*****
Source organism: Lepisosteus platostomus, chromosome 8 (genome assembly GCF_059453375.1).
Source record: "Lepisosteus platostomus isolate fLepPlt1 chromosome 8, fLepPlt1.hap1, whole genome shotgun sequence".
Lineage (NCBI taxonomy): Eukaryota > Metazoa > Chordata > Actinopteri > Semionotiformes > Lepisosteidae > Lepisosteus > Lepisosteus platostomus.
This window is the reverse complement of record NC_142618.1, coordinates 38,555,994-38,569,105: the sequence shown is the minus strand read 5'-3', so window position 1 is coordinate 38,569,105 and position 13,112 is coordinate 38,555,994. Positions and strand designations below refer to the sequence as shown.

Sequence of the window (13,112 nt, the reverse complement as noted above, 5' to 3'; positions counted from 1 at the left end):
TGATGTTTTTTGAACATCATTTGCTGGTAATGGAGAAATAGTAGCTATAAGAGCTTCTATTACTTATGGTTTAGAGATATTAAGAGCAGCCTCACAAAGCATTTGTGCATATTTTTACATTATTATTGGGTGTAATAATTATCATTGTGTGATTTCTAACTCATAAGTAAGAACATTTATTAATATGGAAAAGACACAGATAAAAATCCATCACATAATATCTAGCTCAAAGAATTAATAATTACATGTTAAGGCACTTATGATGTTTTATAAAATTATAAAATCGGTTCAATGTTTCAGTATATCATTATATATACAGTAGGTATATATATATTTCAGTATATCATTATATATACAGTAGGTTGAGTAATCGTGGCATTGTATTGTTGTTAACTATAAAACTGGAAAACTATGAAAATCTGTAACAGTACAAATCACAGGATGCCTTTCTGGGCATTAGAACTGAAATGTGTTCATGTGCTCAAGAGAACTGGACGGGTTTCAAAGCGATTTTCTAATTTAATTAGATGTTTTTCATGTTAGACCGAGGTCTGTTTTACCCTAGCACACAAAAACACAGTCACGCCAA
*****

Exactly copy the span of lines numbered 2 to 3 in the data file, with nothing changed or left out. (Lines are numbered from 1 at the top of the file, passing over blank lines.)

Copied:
Source record: "Lepisosteus platostomus isolate fLepPlt1 chromosome 8, fLepPlt1.hap1, whole genome shotgun sequence".
Lineage (NCBI taxonomy): Eukaryota > Metazoa > Chordata > Actinopteri > Semionotiformes > Lepisosteidae > Lepisosteus > Lepisosteus platostomus.